Oct 27, 2015, 10:36 AM
The increasing concern over the negative effects of climate change requires concerted efforts to address disasters and reduce the risks.
The world has witnessed numerous disasters over the centuries both man-made and natural, such as wars, floods, tsunamis, earthquakes, typhoons, and infernos.
Disasters have claimed both human and animal lives, and have incurred huge costs on governments and individuals.
The 2005 Hurricane Katrina, the 2004 Indian Ocean Earthquake, and the 2010 Haiti Earthquake are among the 25 worst natural disasters ever recorded.
In The Gambia, disasters have come mainly from droughts, flood incidents, and diseases caused by the environment.
In March 2012, for instance, the Gambian government declared a national crop failure after a post-harvest assessment of the 2011 farming season.
Farmers witnessed a drop in production of more than 70%, and poor harvests of rice, groundnuts, millets, maize and sorghum, leaving households with only two months of food supplies, instead of the usual four to six months.
The situation led to food scarcity, making life highly challenging for especially the peasant farmers.
Floods have also been having the better toll of us over the years. For instance, in the last raining season, the river in Basse over-flooded into the town, leading to the closure of many businesses and services for about three months. This served as a huge loss of revenue to the country.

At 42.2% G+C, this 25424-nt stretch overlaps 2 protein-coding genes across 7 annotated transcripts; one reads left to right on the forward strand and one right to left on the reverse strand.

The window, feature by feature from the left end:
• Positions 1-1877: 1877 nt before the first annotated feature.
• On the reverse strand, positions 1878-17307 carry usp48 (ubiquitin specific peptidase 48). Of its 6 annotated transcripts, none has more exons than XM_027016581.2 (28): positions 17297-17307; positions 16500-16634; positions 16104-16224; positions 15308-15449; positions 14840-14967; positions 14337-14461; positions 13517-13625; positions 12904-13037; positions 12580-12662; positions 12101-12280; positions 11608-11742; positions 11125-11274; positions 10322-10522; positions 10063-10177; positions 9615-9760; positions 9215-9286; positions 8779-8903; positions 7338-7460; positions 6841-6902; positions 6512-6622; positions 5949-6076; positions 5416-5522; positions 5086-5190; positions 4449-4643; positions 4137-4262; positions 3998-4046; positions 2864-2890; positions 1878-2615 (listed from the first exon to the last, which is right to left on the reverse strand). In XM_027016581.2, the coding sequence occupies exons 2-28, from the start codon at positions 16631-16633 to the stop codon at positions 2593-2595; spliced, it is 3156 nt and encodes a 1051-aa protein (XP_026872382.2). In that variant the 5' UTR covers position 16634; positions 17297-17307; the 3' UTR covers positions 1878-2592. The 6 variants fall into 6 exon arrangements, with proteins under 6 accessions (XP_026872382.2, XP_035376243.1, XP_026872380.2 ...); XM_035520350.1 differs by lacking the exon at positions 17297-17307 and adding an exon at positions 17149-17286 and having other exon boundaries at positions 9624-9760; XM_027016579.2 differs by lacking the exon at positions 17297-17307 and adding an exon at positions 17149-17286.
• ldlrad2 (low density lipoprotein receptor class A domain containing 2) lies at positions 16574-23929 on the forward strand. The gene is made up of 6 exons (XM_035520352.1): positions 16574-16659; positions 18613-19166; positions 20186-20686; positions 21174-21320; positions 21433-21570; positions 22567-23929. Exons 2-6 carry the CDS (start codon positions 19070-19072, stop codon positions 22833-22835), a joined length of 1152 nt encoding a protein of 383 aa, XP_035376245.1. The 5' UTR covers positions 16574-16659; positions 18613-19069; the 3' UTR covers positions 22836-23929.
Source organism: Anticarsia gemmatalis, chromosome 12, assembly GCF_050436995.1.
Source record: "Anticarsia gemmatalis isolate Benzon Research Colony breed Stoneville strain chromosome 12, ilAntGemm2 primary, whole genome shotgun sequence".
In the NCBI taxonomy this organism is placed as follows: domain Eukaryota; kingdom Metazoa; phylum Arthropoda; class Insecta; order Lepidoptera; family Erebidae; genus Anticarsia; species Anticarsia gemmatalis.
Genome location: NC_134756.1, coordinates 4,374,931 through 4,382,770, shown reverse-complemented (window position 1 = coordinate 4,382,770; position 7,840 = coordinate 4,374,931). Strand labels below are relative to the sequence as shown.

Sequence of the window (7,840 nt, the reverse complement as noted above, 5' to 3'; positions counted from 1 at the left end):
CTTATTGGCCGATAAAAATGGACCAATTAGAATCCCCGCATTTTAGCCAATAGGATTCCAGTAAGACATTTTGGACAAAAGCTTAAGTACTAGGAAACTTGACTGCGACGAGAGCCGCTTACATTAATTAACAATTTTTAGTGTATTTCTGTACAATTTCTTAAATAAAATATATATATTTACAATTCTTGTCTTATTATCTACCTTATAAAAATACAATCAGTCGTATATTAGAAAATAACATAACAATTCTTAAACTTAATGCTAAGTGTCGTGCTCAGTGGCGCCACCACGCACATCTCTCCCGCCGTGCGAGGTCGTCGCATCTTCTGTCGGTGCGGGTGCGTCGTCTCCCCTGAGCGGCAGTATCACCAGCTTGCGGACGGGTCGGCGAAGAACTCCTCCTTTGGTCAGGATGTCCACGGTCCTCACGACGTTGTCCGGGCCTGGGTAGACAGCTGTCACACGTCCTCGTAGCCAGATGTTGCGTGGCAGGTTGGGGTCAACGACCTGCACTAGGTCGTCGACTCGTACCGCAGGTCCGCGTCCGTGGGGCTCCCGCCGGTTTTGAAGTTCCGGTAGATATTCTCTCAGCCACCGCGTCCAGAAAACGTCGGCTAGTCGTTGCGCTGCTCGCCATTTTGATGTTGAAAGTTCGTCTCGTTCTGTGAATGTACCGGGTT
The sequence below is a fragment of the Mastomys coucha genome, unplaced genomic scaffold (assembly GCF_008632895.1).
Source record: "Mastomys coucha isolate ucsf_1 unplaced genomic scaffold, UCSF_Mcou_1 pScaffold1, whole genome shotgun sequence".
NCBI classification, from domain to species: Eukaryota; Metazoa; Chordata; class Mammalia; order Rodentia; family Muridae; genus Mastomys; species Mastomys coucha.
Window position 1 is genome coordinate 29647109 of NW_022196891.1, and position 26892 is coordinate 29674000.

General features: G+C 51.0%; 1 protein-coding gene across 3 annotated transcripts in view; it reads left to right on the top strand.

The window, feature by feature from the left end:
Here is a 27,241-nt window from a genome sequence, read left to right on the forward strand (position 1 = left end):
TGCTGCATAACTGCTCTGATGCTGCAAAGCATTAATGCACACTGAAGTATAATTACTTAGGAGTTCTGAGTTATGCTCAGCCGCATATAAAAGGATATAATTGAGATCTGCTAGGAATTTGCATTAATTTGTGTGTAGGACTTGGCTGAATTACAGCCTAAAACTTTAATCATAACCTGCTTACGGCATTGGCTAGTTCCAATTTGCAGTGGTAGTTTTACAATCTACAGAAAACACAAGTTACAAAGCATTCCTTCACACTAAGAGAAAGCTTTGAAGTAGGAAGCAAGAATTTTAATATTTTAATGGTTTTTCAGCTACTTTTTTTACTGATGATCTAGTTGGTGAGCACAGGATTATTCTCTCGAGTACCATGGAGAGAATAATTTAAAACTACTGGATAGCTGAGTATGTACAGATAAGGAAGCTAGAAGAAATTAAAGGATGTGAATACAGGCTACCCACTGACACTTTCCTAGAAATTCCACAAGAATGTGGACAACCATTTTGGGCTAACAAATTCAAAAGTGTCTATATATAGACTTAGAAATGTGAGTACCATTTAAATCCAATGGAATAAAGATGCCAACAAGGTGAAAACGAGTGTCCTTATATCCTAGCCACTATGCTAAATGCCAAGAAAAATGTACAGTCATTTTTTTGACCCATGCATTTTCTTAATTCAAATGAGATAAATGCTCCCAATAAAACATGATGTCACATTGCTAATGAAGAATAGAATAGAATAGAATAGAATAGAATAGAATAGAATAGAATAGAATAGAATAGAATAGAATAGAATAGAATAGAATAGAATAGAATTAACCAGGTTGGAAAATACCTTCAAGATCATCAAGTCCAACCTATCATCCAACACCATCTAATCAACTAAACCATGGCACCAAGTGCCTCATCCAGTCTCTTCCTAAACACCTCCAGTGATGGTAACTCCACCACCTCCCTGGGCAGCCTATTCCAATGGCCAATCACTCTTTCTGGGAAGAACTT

In pursuit of the objectives set towards ensuring a disaster-free Gambia, the National Disaster Management Agency (NDMA) recently collaborated with the Red Cross Communities, to launch the International Disaster Law Report on The Gambia, a research conducted by Bandirabeh Consultancy Firm.
The event, held at the Kairaba Beach Hotel, was an opportunity for various stakeholders to make their inputs on what the Disaster Law Report should cover, with a view to strengthening disaster prevention programmes.
It is, therefore, essential that the government through the relevant authorities implement policies set out to curb disasters in the country, such as ensuring that people are prevented from making settlements on waterways, to protect them from falling as victims to floods, which is affecting many communities in The Gambia every raining season.
Environmental policies must also seek to address indiscriminate dumping of waste products, by putting in place waste management education programmes, as well as enforcing proper disposal of waste products across the country.
Members of the private sector should also help by investing in projects and programmes promoting clean environment and healthy business operation.
The Forestry Department also has responsibility to sustain the campaign against bushfires, as part of efforts at combating man-made disasters.
Imported food products also need to be properly screened to ensure that people consume hygienic imported food products.
If all hands are put on deck in the cause of disaster prevention, disasters would greatly be reduced in our society.
“In all natural disasters through time, man needs to attach meaning to tragedy, no matter how random and inexplicable the event is.”